Google Walkout organizers: changes are a start, but not enough

The movement successfully compelled Google to end forced arbitrations for sexual harassment cases.

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Mariella Moon
November 9, 2018 2:13 PM
Bloomberg via Getty Images
Bloomberg via Getty Images

The 20,000 participants who took part in the Google Walkout for Real Change successfully compelled the company to rethink practices related to sexual harassment. In a note to employees, Google CEO Sundar Pichai said the company will no longer force workers to go into arbitration. Further, he promised greater transparency on sexual harassment reports, as well on how the company handles them. As the movement's organizers note, though, Google's response overlooked several of their core demands, particularly those meant to address the systemic racism and discrimination within the company. "Sexual harassment is the symptom, not the cause. If we want to end sexual harassment in the workplace, we must fix these structural imbalances of power," they wrote in response to Pichai's message.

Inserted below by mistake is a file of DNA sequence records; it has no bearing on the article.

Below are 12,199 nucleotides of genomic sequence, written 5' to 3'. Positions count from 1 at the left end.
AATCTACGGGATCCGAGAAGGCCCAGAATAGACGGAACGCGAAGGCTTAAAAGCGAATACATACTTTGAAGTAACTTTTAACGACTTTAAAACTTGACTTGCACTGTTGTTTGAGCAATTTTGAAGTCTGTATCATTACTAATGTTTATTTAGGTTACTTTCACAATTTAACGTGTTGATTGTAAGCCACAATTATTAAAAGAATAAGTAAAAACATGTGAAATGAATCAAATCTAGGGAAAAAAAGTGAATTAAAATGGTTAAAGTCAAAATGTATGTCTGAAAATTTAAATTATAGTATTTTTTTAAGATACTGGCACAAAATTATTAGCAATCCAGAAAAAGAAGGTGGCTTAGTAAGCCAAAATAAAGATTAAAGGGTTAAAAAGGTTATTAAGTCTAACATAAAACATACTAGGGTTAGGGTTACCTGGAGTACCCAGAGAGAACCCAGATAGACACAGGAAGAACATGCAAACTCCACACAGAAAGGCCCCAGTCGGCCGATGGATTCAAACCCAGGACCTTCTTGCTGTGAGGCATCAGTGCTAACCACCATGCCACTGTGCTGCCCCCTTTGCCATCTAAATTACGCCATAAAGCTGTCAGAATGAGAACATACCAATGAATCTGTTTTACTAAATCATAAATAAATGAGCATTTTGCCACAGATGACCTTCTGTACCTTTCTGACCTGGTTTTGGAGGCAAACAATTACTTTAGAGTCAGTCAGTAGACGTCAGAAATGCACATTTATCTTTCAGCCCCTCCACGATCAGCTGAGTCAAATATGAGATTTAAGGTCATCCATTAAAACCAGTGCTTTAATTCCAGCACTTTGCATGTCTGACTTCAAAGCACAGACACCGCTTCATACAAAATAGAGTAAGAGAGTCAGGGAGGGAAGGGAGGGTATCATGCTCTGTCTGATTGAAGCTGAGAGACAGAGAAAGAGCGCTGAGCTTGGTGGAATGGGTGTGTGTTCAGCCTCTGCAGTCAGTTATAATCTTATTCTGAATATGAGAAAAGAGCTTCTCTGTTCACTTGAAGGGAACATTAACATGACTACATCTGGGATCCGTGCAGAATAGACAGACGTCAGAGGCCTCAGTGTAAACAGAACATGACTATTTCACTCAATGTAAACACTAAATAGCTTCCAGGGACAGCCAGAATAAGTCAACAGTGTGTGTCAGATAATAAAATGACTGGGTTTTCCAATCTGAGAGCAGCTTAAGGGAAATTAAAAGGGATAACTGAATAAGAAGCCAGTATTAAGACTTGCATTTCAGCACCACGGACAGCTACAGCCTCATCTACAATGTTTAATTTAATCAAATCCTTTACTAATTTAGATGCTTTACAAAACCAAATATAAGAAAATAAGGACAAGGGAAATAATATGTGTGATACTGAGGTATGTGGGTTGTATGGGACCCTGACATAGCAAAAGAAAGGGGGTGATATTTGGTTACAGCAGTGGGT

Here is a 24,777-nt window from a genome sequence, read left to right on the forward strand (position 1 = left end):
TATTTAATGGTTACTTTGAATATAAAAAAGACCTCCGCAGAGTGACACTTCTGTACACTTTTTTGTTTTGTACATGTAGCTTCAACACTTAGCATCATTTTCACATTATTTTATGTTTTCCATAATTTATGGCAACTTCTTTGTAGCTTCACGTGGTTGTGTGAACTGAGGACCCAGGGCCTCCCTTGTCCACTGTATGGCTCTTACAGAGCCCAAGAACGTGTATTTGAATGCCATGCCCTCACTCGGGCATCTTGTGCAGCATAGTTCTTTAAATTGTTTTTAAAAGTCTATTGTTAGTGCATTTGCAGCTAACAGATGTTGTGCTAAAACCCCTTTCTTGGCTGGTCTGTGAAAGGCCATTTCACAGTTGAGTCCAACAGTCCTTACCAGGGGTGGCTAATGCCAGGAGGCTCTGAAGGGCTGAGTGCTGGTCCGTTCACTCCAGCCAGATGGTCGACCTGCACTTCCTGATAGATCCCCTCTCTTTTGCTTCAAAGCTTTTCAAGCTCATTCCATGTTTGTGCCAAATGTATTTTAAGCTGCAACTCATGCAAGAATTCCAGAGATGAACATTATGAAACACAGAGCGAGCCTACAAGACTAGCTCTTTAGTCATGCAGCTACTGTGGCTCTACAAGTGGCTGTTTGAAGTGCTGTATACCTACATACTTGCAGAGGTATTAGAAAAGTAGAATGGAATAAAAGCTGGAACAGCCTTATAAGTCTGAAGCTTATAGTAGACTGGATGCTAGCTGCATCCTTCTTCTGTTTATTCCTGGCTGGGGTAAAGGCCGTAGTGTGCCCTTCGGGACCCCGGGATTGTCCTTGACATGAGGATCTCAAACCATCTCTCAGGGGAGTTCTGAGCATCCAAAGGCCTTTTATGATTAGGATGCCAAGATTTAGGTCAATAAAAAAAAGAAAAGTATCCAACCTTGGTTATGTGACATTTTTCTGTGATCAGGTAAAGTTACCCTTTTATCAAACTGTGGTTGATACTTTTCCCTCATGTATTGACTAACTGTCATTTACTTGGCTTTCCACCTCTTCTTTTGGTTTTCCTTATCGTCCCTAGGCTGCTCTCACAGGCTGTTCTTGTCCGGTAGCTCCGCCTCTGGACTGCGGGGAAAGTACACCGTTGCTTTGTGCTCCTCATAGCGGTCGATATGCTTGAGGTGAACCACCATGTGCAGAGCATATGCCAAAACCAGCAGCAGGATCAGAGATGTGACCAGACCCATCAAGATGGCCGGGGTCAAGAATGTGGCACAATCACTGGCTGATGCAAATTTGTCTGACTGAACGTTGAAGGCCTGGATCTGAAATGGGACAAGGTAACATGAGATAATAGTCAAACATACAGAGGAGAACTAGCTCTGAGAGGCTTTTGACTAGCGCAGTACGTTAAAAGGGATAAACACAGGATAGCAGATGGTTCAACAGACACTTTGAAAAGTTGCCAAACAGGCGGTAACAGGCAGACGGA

The organizers are asking Google to give the chief diversity officer more power, and they're also asking for an employee representative on the board. They're demanding more benefits for contract workers -- who are "largely people of color, immigrants and people from working class backgrounds" -- that make up half of the company, as well. However, it sounds like the organizers are going to meet with Google leadership to hash things out and to work on trying to get the company meet all their demands.

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